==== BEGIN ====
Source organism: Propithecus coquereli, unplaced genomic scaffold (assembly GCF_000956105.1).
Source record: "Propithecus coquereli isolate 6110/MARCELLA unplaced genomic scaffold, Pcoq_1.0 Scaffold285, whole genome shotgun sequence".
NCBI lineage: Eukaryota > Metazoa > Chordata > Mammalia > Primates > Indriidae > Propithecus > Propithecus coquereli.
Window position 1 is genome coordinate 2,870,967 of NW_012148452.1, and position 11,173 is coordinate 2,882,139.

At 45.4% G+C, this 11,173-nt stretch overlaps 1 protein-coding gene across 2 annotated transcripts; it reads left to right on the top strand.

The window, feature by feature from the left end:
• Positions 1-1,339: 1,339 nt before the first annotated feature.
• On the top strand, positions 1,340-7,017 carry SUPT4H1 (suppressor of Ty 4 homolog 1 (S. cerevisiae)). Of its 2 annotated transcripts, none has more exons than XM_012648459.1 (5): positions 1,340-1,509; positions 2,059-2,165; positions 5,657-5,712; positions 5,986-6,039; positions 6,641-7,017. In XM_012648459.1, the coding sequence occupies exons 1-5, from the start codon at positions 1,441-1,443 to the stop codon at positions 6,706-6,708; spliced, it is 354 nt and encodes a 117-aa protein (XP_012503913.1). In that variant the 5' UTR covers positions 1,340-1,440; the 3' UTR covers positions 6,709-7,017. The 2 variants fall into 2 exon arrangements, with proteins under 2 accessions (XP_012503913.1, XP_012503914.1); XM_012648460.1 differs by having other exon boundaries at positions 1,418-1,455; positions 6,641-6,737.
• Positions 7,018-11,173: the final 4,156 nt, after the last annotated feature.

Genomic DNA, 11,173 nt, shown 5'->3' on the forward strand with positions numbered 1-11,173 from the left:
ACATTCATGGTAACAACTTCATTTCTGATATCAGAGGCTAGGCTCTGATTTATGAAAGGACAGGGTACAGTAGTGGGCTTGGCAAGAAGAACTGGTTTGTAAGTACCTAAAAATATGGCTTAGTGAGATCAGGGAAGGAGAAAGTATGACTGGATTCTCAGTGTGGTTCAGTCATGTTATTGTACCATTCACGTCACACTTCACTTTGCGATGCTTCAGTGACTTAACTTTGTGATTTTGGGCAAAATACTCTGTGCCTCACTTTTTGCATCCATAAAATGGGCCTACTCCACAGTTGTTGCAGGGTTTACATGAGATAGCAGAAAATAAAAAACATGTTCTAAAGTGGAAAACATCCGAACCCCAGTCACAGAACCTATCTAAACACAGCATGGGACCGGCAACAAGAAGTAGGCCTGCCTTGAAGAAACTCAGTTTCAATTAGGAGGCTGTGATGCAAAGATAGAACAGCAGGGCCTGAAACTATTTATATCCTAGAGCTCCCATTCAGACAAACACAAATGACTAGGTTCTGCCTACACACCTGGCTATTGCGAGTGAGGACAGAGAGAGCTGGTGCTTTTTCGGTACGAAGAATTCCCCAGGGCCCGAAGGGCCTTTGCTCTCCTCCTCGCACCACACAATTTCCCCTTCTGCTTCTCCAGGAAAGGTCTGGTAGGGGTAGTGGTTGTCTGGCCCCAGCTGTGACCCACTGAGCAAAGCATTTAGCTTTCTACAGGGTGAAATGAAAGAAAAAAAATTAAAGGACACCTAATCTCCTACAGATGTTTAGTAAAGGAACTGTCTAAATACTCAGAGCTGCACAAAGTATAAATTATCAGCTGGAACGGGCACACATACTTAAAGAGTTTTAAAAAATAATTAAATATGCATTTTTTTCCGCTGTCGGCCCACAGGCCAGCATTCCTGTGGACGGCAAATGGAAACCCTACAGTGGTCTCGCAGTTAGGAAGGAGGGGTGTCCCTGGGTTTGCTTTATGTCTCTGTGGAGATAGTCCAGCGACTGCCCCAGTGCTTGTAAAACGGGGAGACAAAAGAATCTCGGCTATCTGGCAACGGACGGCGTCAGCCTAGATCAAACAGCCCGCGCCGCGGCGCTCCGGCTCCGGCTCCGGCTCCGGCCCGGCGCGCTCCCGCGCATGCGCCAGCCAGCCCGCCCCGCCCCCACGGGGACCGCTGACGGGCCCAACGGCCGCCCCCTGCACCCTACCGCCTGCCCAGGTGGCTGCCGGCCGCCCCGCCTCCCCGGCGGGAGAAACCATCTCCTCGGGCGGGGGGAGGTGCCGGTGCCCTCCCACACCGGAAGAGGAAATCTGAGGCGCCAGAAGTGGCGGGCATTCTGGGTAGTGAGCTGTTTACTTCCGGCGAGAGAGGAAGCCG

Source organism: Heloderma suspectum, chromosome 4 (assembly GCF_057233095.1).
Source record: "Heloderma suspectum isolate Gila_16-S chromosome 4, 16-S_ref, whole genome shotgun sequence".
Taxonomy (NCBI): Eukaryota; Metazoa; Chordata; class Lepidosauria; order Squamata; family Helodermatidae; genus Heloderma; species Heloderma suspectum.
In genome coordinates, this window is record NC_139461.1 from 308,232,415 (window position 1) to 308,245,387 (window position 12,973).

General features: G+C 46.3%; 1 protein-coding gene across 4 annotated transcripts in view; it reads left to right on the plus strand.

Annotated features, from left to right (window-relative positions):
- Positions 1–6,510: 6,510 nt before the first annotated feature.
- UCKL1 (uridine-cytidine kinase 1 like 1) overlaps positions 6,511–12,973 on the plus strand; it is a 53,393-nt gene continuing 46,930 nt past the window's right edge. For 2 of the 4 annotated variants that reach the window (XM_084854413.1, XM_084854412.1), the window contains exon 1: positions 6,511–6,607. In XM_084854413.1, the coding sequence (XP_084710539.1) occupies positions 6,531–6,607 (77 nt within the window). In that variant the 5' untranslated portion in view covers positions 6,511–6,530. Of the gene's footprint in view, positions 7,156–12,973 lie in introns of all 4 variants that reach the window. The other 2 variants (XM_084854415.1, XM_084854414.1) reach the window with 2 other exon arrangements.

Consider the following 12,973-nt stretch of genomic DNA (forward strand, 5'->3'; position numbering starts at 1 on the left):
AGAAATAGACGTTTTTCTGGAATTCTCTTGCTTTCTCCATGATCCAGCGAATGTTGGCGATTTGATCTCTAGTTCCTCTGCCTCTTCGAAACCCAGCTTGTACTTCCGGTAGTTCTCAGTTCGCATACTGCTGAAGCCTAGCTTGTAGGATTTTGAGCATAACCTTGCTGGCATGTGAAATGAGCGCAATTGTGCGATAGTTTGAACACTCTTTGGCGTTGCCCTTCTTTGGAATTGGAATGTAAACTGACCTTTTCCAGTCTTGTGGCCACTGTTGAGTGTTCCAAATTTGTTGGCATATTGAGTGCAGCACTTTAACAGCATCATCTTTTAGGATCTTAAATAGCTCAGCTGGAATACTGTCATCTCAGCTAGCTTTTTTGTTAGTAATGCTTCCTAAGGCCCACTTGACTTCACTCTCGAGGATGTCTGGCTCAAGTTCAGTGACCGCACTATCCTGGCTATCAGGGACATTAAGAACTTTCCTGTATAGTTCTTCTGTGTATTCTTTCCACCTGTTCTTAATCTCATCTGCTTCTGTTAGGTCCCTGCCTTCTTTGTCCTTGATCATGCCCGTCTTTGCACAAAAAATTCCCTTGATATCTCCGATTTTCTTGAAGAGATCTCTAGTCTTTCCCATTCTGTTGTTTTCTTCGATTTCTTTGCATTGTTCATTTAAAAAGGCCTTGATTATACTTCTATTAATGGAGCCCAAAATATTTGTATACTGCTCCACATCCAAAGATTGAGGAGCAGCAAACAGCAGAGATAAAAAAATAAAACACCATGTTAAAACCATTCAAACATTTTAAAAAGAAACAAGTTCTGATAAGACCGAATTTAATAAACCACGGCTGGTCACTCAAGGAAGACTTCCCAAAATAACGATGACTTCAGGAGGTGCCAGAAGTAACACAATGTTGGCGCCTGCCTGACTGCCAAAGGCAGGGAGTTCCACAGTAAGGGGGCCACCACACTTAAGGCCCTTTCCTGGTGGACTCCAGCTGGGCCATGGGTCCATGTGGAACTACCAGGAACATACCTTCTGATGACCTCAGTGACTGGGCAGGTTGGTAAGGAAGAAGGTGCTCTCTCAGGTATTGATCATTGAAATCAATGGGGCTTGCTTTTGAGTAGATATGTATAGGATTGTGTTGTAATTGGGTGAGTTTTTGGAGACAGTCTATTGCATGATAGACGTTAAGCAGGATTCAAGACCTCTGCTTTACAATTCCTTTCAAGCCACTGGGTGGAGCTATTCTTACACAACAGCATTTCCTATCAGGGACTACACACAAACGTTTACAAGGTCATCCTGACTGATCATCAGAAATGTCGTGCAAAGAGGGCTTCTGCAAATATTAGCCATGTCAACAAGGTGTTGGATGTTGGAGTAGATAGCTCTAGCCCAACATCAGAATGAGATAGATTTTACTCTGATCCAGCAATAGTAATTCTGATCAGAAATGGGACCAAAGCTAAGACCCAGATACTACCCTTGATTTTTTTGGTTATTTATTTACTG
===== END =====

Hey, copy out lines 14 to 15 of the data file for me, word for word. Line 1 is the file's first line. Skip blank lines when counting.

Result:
Taxonomy (NCBI): Eukaryota; Metazoa; Chordata; class Lepidosauria; order Squamata; family Helodermatidae; genus Heloderma; species Heloderma suspectum.
In genome coordinates, this window is record NC_139461.1 from 308,232,415 (window position 1) to 308,245,387 (window position 12,973).